The golden age of design

By Adam Gifford

Californian dreams incite themes in an exhibition that epitomises cool, writes Adam Gifford

Elephant, 1945, by Charles Eames (1907-78) and Ray Eames (1912-88).
Elephant, 1945, by Charles Eames (1907-78) and Ray Eames (1912-88).

Among the items in the California Design show at Auckland Art Gallery is an early Oscar statuette. The golden figure, designed by MGM art director Cedric Gibbons, is familiar from the movie industry but it's also an example of the style developed in the Golden State.

The show was put together four years ago and became one of 50 shows funded by the Getty Institute celebrating southern Californian culture - although it also covers the rest of the state.

"There's a famous quote [from historian Wallace Stegner]: 'California is America but only more so,"' says assistant curator Staci Steinberger who has come out with the show from the Los Angeles County Museum of Art.

"It was seen as the engine of innovation during this period from 1930 to 1965. There were population booms with people flooding in. It had everything going for it, from the weather to the sense this was a place with energy and opportunity. It had a sense of openness - more than New York and the east coast," she says.

"There was Hollywood but there was also a lot of manufacturing - aerospace around Los Angeles, shipbuilding in the Bay Area, a lot of technology development and by the end of the period we start to have the computer industry. The population influx meant people needed new homes and furnishings. New industries mean lots of well-paid jobs.

"That's why this period feels like such a golden age, that people felt that sense of possibility where you could have a blue-collar job and really provide for your family, and I think it's a very different feeling from now. This was a period where people felt that sense of golden opportunity."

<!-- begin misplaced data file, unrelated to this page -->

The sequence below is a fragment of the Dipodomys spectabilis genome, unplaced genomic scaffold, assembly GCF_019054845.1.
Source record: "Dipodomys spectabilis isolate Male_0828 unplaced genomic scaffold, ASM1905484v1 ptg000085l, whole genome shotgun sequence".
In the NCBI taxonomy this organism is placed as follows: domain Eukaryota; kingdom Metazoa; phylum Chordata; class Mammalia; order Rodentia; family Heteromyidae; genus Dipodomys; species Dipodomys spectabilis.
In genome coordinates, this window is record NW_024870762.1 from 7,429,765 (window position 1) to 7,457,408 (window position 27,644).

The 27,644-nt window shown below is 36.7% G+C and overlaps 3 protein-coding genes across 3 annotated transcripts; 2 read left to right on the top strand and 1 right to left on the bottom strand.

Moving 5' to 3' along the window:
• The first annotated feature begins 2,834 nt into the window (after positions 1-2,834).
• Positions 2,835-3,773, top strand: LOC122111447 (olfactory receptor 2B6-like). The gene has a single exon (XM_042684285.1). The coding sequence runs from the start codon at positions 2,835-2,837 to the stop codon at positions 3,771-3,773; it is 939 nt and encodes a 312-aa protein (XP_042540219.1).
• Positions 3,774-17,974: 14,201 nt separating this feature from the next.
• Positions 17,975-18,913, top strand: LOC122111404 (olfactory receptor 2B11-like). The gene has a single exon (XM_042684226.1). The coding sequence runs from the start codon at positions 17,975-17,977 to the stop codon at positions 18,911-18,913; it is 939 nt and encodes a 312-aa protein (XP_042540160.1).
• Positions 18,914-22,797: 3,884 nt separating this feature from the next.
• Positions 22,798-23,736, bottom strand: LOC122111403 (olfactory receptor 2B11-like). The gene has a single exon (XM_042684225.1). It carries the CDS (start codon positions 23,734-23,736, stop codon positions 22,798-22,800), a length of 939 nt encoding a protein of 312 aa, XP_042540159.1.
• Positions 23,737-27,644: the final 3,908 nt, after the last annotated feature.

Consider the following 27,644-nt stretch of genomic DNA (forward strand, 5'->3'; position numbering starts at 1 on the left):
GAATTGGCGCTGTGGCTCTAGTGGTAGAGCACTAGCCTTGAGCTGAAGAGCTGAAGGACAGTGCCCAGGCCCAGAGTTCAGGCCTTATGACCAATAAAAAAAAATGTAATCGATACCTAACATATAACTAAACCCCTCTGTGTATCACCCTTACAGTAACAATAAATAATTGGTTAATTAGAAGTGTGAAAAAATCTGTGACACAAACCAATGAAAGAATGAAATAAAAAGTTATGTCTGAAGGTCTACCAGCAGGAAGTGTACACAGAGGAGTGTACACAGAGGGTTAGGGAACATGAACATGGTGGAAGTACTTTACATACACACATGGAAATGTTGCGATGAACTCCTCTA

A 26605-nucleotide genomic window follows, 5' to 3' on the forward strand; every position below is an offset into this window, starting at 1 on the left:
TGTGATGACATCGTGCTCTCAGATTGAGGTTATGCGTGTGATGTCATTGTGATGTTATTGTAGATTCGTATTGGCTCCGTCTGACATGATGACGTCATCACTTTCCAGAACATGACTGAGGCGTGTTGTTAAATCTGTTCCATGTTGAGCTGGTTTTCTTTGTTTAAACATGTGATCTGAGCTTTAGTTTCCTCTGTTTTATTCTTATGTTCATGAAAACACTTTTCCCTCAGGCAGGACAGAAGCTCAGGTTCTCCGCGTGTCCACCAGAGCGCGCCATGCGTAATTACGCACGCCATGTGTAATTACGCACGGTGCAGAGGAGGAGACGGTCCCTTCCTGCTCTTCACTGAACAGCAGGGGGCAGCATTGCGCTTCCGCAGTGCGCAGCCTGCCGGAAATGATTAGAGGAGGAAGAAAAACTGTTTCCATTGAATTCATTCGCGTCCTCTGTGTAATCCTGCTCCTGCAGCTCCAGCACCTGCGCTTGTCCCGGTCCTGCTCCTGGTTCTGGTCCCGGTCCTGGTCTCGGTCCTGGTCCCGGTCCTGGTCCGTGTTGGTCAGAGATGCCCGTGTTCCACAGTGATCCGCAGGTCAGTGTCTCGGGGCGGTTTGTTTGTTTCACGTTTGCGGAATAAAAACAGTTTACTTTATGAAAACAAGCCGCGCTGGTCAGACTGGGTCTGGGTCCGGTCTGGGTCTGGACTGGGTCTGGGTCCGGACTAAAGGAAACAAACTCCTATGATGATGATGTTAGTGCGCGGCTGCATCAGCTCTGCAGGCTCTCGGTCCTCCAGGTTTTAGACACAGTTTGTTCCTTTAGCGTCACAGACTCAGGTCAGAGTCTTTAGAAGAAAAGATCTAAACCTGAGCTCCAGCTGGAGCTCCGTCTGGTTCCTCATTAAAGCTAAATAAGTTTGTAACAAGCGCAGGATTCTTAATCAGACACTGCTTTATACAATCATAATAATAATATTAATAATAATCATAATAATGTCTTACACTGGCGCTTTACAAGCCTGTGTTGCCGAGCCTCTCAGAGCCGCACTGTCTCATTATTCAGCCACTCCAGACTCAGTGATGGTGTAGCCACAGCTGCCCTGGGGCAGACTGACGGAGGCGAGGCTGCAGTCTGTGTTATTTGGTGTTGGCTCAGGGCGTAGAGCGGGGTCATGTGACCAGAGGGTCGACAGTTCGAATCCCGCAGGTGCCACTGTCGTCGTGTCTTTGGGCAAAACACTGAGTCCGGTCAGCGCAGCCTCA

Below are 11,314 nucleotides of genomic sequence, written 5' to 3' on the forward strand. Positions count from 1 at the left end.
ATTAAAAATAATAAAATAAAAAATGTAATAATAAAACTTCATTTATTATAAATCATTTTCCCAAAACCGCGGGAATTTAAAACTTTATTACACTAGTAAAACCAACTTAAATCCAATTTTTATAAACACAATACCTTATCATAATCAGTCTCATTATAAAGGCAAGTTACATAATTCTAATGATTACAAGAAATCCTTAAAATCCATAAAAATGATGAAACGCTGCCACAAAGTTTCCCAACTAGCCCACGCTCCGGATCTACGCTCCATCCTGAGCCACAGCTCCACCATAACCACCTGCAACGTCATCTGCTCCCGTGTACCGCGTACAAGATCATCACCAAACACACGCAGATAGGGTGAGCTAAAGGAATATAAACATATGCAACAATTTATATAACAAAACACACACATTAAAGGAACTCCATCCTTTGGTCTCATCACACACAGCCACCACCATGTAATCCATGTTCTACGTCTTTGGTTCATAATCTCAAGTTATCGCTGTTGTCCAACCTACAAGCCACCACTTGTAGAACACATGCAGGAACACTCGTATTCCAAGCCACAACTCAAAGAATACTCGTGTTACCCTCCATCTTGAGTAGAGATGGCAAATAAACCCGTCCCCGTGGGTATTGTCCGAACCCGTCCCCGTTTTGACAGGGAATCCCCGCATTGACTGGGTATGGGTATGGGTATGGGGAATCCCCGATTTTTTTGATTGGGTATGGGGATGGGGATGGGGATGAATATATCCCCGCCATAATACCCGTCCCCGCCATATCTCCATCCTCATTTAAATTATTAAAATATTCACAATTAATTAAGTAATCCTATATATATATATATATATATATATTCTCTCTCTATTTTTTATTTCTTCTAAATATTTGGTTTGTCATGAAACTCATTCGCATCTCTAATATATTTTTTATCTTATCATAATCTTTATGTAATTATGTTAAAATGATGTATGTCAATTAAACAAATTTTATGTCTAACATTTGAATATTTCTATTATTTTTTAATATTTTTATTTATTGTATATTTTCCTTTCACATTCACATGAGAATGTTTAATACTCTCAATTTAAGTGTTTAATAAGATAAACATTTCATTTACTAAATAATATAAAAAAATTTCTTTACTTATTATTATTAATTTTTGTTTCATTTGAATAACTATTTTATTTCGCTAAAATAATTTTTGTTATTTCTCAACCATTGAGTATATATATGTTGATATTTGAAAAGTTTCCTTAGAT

Steinberger says while modernist design may not have been a majority choice for housing or furniture, there was a sense that the California lifestyle would be more informal.

"As opposed to European modernism, Californian modernism was really rooted in the place and the climate, the inside-outside living and the emphasis in Los Angeles in particular on the single family home, having your own house and your own yard," she says.

The show is built around four themes - shaping, which looks at the design influences from the 1930s; making, which looks at the post-war economic engine and production; living, which looks at lifestyle; and selling, which looks at the dissemination of the style.

A number of teachers and institutions are critical, including Art Centre School in Los Angeles, which is now Art Centre College of Design in Pasadena.

That's where inspiring teachers such as Alvin Lustig trained people in both practical and industrial design. "Lustig had a broad sense of design and its possibilities. He was a polymath, he designed everything from graphic design and textiles to architecture and helicopters."

One of the exhibition's finds, from a former student, was a set of notecards that Lustig had his class design using typewriters to generate the typography. They are contrasted with the book covers for the New Classics reprint series that Lustig did for publisher New Directions, showing an approach to typography and design that credited the reader with some sophistication.